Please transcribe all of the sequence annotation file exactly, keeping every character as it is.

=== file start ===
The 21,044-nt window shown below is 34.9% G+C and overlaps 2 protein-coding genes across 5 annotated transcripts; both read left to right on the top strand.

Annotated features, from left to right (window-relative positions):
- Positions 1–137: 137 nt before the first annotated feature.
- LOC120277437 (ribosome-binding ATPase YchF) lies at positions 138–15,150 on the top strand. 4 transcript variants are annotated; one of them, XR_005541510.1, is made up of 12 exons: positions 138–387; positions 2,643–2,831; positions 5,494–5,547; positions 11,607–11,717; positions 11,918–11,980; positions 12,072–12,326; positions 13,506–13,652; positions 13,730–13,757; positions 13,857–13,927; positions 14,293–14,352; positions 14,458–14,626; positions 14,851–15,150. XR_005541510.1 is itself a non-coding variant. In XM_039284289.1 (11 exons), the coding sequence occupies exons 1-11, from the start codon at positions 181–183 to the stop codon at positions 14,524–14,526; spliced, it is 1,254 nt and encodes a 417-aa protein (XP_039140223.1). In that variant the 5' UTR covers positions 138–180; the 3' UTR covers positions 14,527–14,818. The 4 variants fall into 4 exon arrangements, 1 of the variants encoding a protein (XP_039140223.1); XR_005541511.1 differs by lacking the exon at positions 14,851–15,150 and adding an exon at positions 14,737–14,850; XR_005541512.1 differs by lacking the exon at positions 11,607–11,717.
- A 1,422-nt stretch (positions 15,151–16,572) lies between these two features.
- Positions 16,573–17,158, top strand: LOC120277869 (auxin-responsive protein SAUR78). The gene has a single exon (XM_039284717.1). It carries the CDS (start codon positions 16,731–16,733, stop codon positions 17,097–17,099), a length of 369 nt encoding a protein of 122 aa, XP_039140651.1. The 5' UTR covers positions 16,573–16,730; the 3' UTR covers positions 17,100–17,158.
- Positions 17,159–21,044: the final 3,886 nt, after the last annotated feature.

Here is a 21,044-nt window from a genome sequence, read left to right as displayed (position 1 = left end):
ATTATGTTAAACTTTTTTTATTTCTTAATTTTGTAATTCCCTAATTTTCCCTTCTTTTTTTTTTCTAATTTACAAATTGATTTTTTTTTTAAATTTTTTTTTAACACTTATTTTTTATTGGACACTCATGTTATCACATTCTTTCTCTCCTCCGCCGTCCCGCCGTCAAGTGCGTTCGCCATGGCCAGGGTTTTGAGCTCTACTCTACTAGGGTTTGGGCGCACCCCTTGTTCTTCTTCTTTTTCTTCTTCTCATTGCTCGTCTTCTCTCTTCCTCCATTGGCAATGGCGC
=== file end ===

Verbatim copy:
The 21,044-nt window shown below is 34.9% G+C and overlaps 2 protein-coding genes across 5 annotated transcripts; both read left to right on the top strand.

Annotated features, from left to right (window-relative positions):
- Positions 1–137: 137 nt before the first annotated feature.
- LOC120277437 (ribosome-binding ATPase YchF) lies at positions 138–15,150 on the top strand. 4 transcript variants are annotated; one of them, XR_005541510.1, is made up of 12 exons: positions 138–387; positions 2,643–2,831; positions 5,494–5,547; positions 11,607–11,717; positions 11,918–11,980; positions 12,072–12,326; positions 13,506–13,652; positions 13,730–13,757; positions 13,857–13,927; positions 14,293–14,352; positions 14,458–14,626; positions 14,851–15,150. XR_005541510.1 is itself a non-coding variant. In XM_039284289.1 (11 exons), the coding sequence occupies exons 1-11, from the start codon at positions 181–183 to the stop codon at positions 14,524–14,526; spliced, it is 1,254 nt and encodes a 417-aa protein (XP_039140223.1). In that variant the 5' UTR covers positions 138–180; the 3' UTR covers positions 14,527–14,818. The 4 variants fall into 4 exon arrangements, 1 of the variants encoding a protein (XP_039140223.1); XR_005541511.1 differs by lacking the exon at positions 14,851–15,150 and adding an exon at positions 14,737–14,850; XR_005541512.1 differs by lacking the exon at positions 11,607–11,717.
- A 1,422-nt stretch (positions 15,151–16,572) lies between these two features.
- Positions 16,573–17,158, top strand: LOC120277869 (auxin-responsive protein SAUR78). The gene has a single exon (XM_039284717.1). It carries the CDS (start codon positions 16,731–16,733, stop codon positions 17,097–17,099), a length of 369 nt encoding a protein of 122 aa, XP_039140651.1. The 5' UTR covers positions 16,573–16,730; the 3' UTR covers positions 17,100–17,158.
- Positions 17,159–21,044: the final 3,886 nt, after the last annotated feature.

Here is a 21,044-nt window from a genome sequence, read left to right as displayed (position 1 = left end):
ATTATGTTAAACTTTTTTTATTTCTTAATTTTGTAATTCCCTAATTTTCCCTTCTTTTTTTTTTCTAATTTACAAATTGATTTTTTTTTTAAATTTTTTTTTAACACTTATTTTTTATTGGACACTCATGTTATCACATTCTTTCTCTCCTCCGCCGTCCCGCCGTCAAGTGCGTTCGCCATGGCCAGGGTTTTGAGCTCTACTCTACTAGGGTTTGGGCGCACCCCTTGTTCTTCTTCTTTTTCTTCTTCTCATTGCTCGTCTTCTCTCTTCCTCCATTGGCAATGGCGC